“Moses and Aaron then went into the Tent of Meeting. When they came out, they blessed the people; and the glory of the Lord appeared to all the people.
“Fire came out from the presence of the Lord and consumed the burnt offering and the fat portions on the altar. And when all the people saw it, they shouted for joy and fell facedown.”
~Leviticus 9:23-24 (NIV).
These are possibly the most important verses in this entire book. They certainly provide a perfect end to the ninth chapter. The people of Israel—the entire house—were utterly gob-smacked at the show of power from the Presence of the Lord.
What is worship if not cognisance of the Presence of God?
Sure, it’s our offering of instinctive praise and thankfulness—a response of enthralled awe; but this can only occur in the truest sense as we feel our way to God’s inimitable Presence.
Leviticus is about worshipping a holy God and living a holy life. And yet, living a holy life is worship. It is the fear of the Lord—his Presence indwelt within our minds and hearts to such an extent we live in a constant humbled awe.
This sense of worship draws us to a fervent discipleship. It resonates with our fellowship as we begin to place others before ourselves; and hence the same motives work out for our ministry and evangelism. All five purposes are wrapped up fundamentally in worship.
What is quite unusual about the above passage is that Aaron and Moses blessed the people of Israel again. Using the Priestly blessing (Numbers 6:24-26) not once, but twice, they themselves had been blessed in the Tent. Their partaking of the Presence of the Lord—upon the ordination of Aaron—saw the highest goal of worship achieved. They were richly blessed in their experience of God, in their actual midst.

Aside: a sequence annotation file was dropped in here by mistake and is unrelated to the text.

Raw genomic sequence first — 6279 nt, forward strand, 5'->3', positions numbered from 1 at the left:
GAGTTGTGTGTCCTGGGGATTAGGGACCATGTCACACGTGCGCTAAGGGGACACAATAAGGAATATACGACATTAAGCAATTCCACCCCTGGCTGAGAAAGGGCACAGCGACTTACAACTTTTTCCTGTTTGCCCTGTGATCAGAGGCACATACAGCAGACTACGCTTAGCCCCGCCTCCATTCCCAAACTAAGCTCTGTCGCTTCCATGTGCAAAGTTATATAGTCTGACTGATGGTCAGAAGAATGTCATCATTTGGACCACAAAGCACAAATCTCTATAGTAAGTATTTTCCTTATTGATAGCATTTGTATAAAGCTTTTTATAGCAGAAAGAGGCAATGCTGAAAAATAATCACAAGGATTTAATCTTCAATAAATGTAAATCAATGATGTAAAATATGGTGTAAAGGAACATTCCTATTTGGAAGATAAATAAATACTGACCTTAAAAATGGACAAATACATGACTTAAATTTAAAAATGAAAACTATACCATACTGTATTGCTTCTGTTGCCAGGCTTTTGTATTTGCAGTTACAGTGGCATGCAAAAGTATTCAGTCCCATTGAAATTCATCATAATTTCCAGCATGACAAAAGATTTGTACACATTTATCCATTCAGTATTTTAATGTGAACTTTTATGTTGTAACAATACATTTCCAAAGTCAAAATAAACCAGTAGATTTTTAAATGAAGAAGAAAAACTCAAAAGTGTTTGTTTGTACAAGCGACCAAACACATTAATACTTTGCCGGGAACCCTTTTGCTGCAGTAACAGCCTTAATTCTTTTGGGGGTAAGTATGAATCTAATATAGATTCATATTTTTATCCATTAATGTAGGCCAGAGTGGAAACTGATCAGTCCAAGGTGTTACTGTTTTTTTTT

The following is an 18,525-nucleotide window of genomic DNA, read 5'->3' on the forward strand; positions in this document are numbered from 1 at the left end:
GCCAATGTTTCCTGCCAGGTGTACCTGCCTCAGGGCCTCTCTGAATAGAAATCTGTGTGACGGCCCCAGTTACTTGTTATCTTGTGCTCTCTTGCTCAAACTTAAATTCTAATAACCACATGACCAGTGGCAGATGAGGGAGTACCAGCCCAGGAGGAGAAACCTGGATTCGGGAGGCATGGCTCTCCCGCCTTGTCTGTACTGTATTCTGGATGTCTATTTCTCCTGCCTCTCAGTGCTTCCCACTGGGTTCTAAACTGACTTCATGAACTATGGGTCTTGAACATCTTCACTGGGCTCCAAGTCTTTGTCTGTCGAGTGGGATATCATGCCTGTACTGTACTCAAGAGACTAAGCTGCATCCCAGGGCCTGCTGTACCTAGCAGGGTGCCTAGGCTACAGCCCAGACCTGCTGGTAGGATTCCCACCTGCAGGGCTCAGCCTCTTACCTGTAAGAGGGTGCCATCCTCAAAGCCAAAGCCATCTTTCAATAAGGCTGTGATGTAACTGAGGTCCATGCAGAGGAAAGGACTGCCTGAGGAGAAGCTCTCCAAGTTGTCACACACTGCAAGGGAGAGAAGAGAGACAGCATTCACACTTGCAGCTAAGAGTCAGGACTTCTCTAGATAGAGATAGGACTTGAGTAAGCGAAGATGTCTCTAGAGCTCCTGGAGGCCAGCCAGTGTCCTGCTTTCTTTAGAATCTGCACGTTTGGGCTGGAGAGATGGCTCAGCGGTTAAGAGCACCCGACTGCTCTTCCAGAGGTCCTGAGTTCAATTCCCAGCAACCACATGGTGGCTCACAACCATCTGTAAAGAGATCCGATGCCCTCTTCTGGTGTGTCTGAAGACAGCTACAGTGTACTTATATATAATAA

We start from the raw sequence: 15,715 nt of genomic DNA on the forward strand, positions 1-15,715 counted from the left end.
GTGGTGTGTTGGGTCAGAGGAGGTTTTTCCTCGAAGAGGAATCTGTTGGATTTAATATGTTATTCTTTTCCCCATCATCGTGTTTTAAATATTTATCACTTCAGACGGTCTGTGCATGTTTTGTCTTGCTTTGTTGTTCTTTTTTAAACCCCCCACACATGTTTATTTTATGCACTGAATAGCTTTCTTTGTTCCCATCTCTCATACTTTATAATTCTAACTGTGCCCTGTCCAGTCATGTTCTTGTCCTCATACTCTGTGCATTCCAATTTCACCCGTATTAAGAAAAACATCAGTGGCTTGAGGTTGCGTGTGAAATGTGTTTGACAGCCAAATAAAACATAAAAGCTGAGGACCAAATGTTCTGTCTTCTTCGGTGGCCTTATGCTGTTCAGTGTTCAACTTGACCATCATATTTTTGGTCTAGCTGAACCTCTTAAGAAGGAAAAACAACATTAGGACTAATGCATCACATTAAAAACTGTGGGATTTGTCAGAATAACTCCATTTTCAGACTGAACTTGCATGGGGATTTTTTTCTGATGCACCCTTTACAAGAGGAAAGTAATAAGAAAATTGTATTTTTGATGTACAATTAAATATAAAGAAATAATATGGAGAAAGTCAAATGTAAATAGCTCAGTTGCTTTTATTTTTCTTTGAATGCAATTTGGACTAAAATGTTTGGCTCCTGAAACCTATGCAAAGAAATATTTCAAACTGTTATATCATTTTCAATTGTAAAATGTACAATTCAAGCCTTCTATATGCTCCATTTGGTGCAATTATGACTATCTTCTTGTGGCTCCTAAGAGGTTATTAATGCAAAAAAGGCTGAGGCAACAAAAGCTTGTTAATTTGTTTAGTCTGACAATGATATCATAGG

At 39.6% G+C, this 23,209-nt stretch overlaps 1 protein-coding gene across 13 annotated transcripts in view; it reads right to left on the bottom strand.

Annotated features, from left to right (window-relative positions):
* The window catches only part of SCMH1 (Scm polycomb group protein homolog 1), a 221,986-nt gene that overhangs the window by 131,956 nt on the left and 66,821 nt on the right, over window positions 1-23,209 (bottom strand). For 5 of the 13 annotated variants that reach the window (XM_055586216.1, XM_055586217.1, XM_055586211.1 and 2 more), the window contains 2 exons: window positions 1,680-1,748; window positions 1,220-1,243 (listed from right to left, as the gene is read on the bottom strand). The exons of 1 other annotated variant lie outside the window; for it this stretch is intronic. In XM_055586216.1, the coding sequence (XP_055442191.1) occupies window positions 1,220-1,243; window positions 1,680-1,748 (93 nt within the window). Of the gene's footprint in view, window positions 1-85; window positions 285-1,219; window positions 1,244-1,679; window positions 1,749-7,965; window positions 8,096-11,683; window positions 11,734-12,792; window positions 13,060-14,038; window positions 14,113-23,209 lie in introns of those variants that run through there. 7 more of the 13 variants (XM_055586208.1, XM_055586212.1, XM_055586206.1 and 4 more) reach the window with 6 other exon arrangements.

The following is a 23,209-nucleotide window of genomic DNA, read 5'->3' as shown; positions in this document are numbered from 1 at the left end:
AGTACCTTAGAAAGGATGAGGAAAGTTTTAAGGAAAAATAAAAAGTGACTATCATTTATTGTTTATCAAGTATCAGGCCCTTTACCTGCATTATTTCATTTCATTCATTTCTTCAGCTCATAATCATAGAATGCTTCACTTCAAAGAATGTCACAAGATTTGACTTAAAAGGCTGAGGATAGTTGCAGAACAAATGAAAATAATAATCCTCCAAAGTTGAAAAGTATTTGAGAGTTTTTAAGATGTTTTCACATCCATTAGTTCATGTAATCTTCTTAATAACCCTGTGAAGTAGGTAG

And “Who” do we worship? Do we know the power of this God? In the beginning of chapter ten Aaron’s very sons are consumed by the “unauthorized fire” they offered before the Lord. Understandably, Aaron is silent (10:3).
God is not simply our brother and best friend. The God we worship is wholly powerful and simply to be awed. The calamitous power of the tsunami wave, the hurricane, the firestorm—these are all of God. The God who loves us with an irrefutable love also sweeps life away—for we are his, spiritually. And, in this, we are not to be afraid. He will keep us if we’ll only accept him—the spiritual transaction beyond the bounds of body and mind that hems us in with fear.
Do we revere him nearly enough?
How can his Presence in our lives then not be earth-shakingly powerful?—enough to turn our lives around—enough to shake us awake from our spiritual slumber.
Let us never underestimate the power and will of God. And let us also never be guilty of not truly worshipping him when he has made his Presence known.
© 2010 S. J. Wickham.